MONTGOMERY, Ala – On Tuesday, the Alabama Senate gave final approval to a proposal by Senator Cam Ward (R-Alabaster) and Representative Chris England (D-Tuscaloosa) to lift a significant financial burden off local governments. Currently, when a person who is on Medicaid – a federally-mandated health insurance program for low-income and disabled persons – is arrested for a crime, their Medicaid benefits are immediately terminated.
However, federal law requires local jails and prisons to pay for all of an inmate’s mental and health care costs. Local sheriffs and city jails are therefore left picking up the entire tab for a prisoner’s medical costs, since the inmate’s Medicaid benefits have been terminated.
House Bill 211 reduces the inmate healthcare burden on cities and counties: going forward, local governments will be responsible for covering 30% of a prisoner’s healthcare costs, and the federal government will cover the remaining costs via Medicaid.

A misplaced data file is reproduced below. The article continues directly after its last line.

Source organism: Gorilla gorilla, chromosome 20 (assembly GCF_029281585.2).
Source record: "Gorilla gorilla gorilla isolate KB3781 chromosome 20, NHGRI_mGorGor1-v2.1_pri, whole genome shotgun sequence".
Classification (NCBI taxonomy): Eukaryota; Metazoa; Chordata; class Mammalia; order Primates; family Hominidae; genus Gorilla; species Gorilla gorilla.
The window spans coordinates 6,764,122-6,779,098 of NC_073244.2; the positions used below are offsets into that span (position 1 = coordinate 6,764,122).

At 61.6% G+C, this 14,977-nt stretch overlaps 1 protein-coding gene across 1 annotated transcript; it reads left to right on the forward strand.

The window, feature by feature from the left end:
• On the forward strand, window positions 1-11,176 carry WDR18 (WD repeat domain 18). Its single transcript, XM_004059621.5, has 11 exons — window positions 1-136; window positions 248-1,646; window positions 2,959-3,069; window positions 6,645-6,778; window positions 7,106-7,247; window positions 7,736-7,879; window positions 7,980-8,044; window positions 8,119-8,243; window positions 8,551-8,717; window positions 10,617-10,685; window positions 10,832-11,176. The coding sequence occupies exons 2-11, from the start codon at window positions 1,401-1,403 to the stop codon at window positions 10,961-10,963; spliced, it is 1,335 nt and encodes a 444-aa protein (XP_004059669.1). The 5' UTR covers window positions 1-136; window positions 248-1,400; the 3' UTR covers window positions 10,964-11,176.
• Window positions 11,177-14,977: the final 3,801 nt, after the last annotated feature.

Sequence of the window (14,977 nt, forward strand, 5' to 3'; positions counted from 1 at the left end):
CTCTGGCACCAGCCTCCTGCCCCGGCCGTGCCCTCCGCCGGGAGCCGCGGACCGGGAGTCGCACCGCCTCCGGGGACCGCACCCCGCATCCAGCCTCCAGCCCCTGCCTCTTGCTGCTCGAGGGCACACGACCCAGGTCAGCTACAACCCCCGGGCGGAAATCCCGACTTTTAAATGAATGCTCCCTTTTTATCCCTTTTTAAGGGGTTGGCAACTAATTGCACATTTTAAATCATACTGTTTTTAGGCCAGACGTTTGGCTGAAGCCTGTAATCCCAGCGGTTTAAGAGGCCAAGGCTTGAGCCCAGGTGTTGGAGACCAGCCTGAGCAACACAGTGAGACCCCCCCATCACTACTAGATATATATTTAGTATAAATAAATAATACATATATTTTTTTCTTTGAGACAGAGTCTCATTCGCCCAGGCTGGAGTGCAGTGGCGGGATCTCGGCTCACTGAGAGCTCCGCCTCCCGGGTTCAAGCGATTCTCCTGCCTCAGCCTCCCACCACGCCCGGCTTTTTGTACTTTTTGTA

“By making this small change, we guarantee that city and county governments will save valuable money when taking care of prisoners,” remarked Senator Ward.
Ward’s proposal should slow the revolving door of prisoners leaving jail only to commit a crime within a matter of weeks. Currently, once a person exits prison to re-enter society, they are left in “no man’s land,” without Medicaid or any other type of health insurance. These former inmates, who often have mental illnesses, frequently pursue destructive and criminal behavior, absent the help of psychological counseling and medication.
“This proposal will help reduce recidivism and make our communities safer,” Ward observed. “After listening to my local sheriffs from Shelby, Dale, Bibb, Chilton, Hale, and Jefferson counties, I am convinced this is the right action to take.”
House Bill 211 now goes to Governor Kay Ivey for signature before it becomes law.
Republican Senator Cam Ward represents District 14 in the Alabama State Senate, which includes all or parts of Shelby, Bibb, Chilton, Hale, and Jefferson Counties. He serves as Chairman of the Senate Judiciary Committee.